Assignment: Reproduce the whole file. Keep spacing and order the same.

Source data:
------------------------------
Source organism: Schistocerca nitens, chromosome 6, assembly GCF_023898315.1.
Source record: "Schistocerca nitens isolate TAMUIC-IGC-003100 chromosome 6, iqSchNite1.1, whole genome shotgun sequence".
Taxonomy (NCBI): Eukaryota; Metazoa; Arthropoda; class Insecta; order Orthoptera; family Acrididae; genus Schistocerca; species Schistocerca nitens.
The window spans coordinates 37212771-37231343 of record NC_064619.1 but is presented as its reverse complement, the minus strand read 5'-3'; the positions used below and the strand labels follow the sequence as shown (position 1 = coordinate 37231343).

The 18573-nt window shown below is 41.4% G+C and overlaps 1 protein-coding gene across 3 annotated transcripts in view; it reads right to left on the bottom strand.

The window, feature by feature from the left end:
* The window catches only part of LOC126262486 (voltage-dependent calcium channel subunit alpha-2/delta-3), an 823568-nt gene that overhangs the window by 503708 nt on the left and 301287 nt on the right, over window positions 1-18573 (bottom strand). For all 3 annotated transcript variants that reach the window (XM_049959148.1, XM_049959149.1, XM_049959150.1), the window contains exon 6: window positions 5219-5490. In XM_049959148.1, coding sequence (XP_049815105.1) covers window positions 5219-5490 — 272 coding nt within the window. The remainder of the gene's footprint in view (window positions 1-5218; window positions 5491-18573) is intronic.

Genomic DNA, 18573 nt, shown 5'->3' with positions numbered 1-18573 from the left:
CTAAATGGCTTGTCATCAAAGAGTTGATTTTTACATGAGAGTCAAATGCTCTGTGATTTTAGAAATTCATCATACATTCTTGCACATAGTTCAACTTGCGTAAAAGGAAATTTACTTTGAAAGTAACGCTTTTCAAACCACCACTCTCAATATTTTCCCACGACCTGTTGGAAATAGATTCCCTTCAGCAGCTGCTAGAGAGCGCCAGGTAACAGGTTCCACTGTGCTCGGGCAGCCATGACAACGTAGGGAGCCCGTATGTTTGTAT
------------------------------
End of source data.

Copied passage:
Source organism: Schistocerca nitens, chromosome 6, assembly GCF_023898315.1.
Source record: "Schistocerca nitens isolate TAMUIC-IGC-003100 chromosome 6, iqSchNite1.1, whole genome shotgun sequence".
Taxonomy (NCBI): Eukaryota; Metazoa; Arthropoda; class Insecta; order Orthoptera; family Acrididae; genus Schistocerca; species Schistocerca nitens.
The window spans coordinates 37212771-37231343 of record NC_064619.1 but is presented as its reverse complement, the minus strand read 5'-3'; the positions used below and the strand labels follow the sequence as shown (position 1 = coordinate 37231343).

The 18573-nt window shown below is 41.4% G+C and overlaps 1 protein-coding gene across 3 annotated transcripts in view; it reads right to left on the bottom strand.

The window, feature by feature from the left end:
* The window catches only part of LOC126262486 (voltage-dependent calcium channel subunit alpha-2/delta-3), an 823568-nt gene that overhangs the window by 503708 nt on the left and 301287 nt on the right, over window positions 1-18573 (bottom strand). For all 3 annotated transcript variants that reach the window (XM_049959148.1, XM_049959149.1, XM_049959150.1), the window contains exon 6: window positions 5219-5490. In XM_049959148.1, coding sequence (XP_049815105.1) covers window positions 5219-5490 — 272 coding nt within the window. The remainder of the gene's footprint in view (window positions 1-5218; window positions 5491-18573) is intronic.

Genomic DNA, 18573 nt, shown 5'->3' with positions numbered 1-18573 from the left:
CTAAATGGCTTGTCATCAAAGAGTTGATTTTTACATGAGAGTCAAATGCTCTGTGATTTTAGAAATTCATCATACATTCTTGCACATAGTTCAACTTGCGTAAAAGGAAATTTACTTTGAAAGTAACGCTTTTCAAACCACCACTCTCAATATTTTCCCACGACCTGTTGGAAATAGATTCCCTTCAGCAGCTGCTAGAGAGCGCCAGGTAACAGGTTCCACTGTGCTCGGGCAGCCATGACAACGTAGGGAGCCCGTATGTTTGTAT